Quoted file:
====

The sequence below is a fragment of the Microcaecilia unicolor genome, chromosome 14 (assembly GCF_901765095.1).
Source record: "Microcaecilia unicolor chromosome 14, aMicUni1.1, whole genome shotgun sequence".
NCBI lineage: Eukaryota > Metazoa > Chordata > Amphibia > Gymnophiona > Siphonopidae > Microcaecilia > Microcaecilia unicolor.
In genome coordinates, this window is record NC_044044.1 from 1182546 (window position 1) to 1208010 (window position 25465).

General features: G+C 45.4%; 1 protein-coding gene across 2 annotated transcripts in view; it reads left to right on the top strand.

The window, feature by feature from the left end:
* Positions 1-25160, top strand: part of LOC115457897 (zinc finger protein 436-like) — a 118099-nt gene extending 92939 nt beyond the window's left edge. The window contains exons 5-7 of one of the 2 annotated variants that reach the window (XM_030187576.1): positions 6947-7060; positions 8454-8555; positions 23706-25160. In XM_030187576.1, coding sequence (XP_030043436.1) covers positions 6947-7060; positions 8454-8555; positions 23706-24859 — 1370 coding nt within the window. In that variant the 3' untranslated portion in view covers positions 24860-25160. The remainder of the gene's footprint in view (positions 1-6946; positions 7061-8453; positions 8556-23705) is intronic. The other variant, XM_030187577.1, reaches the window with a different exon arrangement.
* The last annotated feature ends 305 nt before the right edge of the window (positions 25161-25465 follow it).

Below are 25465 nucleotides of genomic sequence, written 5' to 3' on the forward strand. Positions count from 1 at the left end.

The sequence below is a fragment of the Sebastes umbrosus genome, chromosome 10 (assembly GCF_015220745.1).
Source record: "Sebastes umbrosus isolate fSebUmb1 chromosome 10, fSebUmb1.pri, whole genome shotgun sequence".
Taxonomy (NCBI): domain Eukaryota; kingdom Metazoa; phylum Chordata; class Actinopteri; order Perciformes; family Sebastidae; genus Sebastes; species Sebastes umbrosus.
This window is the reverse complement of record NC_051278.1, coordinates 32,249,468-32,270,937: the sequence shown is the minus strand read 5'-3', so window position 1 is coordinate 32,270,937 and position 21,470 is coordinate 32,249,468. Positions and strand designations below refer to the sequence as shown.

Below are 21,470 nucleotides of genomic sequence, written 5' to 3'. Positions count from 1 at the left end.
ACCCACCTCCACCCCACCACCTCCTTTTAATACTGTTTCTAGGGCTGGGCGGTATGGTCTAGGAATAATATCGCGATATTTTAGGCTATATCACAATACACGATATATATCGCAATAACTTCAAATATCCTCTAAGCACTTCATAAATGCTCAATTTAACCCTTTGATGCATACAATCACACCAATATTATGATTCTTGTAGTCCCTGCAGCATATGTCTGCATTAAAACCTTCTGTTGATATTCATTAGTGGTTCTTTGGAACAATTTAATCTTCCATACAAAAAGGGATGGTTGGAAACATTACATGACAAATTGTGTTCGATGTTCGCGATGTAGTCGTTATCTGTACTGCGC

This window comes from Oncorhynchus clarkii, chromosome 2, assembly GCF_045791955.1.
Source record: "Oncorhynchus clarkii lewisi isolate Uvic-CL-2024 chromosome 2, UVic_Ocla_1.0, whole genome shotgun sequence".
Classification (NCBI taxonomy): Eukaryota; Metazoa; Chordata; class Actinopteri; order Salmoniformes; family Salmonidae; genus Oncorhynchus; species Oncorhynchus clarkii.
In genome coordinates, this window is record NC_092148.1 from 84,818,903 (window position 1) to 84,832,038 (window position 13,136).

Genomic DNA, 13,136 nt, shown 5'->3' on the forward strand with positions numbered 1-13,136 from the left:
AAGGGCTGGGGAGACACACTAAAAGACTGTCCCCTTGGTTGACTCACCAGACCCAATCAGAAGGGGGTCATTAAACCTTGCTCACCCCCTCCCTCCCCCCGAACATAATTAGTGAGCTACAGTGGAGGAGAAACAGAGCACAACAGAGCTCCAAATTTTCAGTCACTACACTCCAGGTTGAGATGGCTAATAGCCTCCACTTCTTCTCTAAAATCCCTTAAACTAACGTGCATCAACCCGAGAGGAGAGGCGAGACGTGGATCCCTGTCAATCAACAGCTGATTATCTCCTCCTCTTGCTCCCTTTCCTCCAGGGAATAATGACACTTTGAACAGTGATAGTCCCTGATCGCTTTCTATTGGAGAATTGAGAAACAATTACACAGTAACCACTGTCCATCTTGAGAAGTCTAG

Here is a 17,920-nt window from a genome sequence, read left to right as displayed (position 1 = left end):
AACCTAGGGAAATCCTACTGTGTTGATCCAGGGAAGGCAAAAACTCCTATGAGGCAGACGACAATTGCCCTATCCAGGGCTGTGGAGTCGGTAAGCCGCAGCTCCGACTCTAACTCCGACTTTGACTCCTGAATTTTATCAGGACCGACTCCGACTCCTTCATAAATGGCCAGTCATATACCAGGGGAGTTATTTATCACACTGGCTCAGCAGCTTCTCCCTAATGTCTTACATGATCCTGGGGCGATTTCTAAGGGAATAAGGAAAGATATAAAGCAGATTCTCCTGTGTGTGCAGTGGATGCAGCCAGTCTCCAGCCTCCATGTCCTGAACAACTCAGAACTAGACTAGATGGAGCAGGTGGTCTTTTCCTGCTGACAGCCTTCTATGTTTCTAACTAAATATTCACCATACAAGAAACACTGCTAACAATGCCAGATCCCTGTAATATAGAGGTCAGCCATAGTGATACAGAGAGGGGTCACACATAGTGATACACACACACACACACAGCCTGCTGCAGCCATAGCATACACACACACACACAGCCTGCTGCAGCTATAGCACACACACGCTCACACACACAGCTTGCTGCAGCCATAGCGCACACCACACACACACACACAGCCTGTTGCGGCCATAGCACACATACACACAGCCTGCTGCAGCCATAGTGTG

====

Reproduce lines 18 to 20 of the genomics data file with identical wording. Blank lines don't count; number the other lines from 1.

Classification (NCBI taxonomy): Eukaryota; Metazoa; Chordata; class Actinopteri; order Salmoniformes; family Salmonidae; genus Oncorhynchus; species Oncorhynchus clarkii.
In genome coordinates, this window is record NC_092148.1 from 84,818,903 (window position 1) to 84,832,038 (window position 13,136).

Genomic DNA, 13,136 nt, shown 5'->3' on the forward strand with positions numbered 1-13,136 from the left: